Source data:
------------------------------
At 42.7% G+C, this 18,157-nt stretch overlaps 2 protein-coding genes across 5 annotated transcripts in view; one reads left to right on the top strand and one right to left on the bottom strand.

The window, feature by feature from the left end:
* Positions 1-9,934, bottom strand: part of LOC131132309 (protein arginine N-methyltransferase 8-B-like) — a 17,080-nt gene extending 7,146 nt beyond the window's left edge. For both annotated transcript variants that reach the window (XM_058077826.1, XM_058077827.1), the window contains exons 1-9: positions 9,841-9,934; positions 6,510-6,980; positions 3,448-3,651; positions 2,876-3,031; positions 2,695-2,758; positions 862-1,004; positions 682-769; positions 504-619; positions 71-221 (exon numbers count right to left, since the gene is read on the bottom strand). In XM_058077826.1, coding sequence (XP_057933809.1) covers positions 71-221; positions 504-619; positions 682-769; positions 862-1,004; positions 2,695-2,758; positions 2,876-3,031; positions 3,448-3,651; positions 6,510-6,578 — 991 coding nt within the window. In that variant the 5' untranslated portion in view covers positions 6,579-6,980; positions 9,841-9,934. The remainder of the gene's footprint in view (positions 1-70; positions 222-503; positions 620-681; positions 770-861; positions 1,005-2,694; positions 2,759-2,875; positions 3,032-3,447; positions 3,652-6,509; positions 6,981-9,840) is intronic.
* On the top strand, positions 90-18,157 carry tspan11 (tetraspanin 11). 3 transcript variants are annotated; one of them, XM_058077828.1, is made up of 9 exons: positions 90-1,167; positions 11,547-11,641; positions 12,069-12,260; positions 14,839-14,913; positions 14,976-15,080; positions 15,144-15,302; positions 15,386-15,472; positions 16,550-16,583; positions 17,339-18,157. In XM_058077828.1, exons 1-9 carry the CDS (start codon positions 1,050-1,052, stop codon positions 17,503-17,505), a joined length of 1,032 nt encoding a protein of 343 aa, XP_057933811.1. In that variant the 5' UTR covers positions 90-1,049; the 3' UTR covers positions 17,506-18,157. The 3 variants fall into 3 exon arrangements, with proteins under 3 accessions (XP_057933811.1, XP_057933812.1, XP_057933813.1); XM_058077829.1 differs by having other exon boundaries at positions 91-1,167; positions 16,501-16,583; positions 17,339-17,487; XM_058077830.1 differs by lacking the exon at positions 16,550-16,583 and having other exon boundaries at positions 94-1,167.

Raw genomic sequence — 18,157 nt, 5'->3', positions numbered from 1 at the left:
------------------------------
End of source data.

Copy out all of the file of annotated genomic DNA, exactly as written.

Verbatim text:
At 42.7% G+C, this 18,157-nt stretch overlaps 2 protein-coding genes across 5 annotated transcripts in view; one reads left to right on the top strand and one right to left on the bottom strand.

The window, feature by feature from the left end:
* Positions 1-9,934, bottom strand: part of LOC131132309 (protein arginine N-methyltransferase 8-B-like) — a 17,080-nt gene extending 7,146 nt beyond the window's left edge. For both annotated transcript variants that reach the window (XM_058077826.1, XM_058077827.1), the window contains exons 1-9: positions 9,841-9,934; positions 6,510-6,980; positions 3,448-3,651; positions 2,876-3,031; positions 2,695-2,758; positions 862-1,004; positions 682-769; positions 504-619; positions 71-221 (exon numbers count right to left, since the gene is read on the bottom strand). In XM_058077826.1, coding sequence (XP_057933809.1) covers positions 71-221; positions 504-619; positions 682-769; positions 862-1,004; positions 2,695-2,758; positions 2,876-3,031; positions 3,448-3,651; positions 6,510-6,578 — 991 coding nt within the window. In that variant the 5' untranslated portion in view covers positions 6,579-6,980; positions 9,841-9,934. The remainder of the gene's footprint in view (positions 1-70; positions 222-503; positions 620-681; positions 770-861; positions 1,005-2,694; positions 2,759-2,875; positions 3,032-3,447; positions 3,652-6,509; positions 6,981-9,840) is intronic.
* On the top strand, positions 90-18,157 carry tspan11 (tetraspanin 11). 3 transcript variants are annotated; one of them, XM_058077828.1, is made up of 9 exons: positions 90-1,167; positions 11,547-11,641; positions 12,069-12,260; positions 14,839-14,913; positions 14,976-15,080; positions 15,144-15,302; positions 15,386-15,472; positions 16,550-16,583; positions 17,339-18,157. In XM_058077828.1, exons 1-9 carry the CDS (start codon positions 1,050-1,052, stop codon positions 17,503-17,505), a joined length of 1,032 nt encoding a protein of 343 aa, XP_057933811.1. In that variant the 5' UTR covers positions 90-1,049; the 3' UTR covers positions 17,506-18,157. The 3 variants fall into 3 exon arrangements, with proteins under 3 accessions (XP_057933811.1, XP_057933812.1, XP_057933813.1); XM_058077829.1 differs by having other exon boundaries at positions 91-1,167; positions 16,501-16,583; positions 17,339-17,487; XM_058077830.1 differs by lacking the exon at positions 16,550-16,583 and having other exon boundaries at positions 94-1,167.

Raw genomic sequence — 18,157 nt, 5'->3', positions numbered from 1 at the left: